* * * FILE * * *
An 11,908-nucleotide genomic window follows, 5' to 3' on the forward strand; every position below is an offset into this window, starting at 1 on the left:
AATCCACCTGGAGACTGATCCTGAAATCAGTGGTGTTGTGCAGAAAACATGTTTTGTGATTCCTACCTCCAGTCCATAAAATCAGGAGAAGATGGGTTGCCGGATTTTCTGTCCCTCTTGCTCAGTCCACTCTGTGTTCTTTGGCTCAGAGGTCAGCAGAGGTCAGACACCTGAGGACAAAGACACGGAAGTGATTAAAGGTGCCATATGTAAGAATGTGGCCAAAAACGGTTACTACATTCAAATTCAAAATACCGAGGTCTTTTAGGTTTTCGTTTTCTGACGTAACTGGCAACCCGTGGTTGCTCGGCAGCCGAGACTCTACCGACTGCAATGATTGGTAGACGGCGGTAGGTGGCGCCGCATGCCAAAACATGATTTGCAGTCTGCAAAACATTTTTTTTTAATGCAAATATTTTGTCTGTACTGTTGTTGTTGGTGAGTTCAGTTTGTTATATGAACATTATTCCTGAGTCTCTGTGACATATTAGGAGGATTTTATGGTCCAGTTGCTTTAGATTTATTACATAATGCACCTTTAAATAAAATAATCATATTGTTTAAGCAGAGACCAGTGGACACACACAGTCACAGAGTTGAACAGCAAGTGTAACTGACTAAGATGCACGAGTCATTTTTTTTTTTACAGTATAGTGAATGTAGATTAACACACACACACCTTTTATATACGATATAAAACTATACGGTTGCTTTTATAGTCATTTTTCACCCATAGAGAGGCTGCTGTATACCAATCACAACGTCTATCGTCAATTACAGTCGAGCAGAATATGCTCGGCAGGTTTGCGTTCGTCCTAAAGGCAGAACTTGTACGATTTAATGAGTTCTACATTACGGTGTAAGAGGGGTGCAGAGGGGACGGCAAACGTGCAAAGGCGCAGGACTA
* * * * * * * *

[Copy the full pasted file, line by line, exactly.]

An 11,908-nucleotide genomic window follows, 5' to 3' on the forward strand; every position below is an offset into this window, starting at 1 on the left:
AATCCACCTGGAGACTGATCCTGAAATCAGTGGTGTTGTGCAGAAAACATGTTTTGTGATTCCTACCTCCAGTCCATAAAATCAGGAGAAGATGGGTTGCCGGATTTTCTGTCCCTCTTGCTCAGTCCACTCTGTGTTCTTTGGCTCAGAGGTCAGCAGAGGTCAGACACCTGAGGACAAAGACACGGAAGTGATTAAAGGTGCCATATGTAAGAATGTGGCCAAAAACGGTTACTACATTCAAATTCAAAATACCGAGGTCTTTTAGGTTTTCGTTTTCTGACGTAACTGGCAACCCGTGGTTGCTCGGCAGCCGAGACTCTACCGACTGCAATGATTGGTAGACGGCGGTAGGTGGCGCCGCATGCCAAAACATGATTTGCAGTCTGCAAAACATTTTTTTTTAATGCAAATATTTTGTCTGTACTGTTGTTGTTGGTGAGTTCAGTTTGTTATATGAACATTATTCCTGAGTCTCTGTGACATATTAGGAGGATTTTATGGTCCAGTTGCTTTAGATTTATTACATAATGCACCTTTAAATAAAATAATCATATTGTTTAAGCAGAGACCAGTGGACACACACAGTCACAGAGTTGAACAGCAAGTGTAACTGACTAAGATGCACGAGTCATTTTTTTTTTTACAGTATAGTGAATGTAGATTAACACACACACACCTTTTATATACGATATAAAACTATACGGTTGCTTTTATAGTCATTTTTCACCCATAGAGAGGCTGCTGTATACCAATCACAACGTCTATCGTCAATTACAGTCGAGCAGAATATGCTCGGCAGGTTTGCGTTCGTCCTAAAGGCAGAACTTGTACGATTTAATGAGTTCTACATTACGGTGTAAGAGGGGTGCAGAGGGGACGGCAAACGTGCAAAGGCGCAGGACTA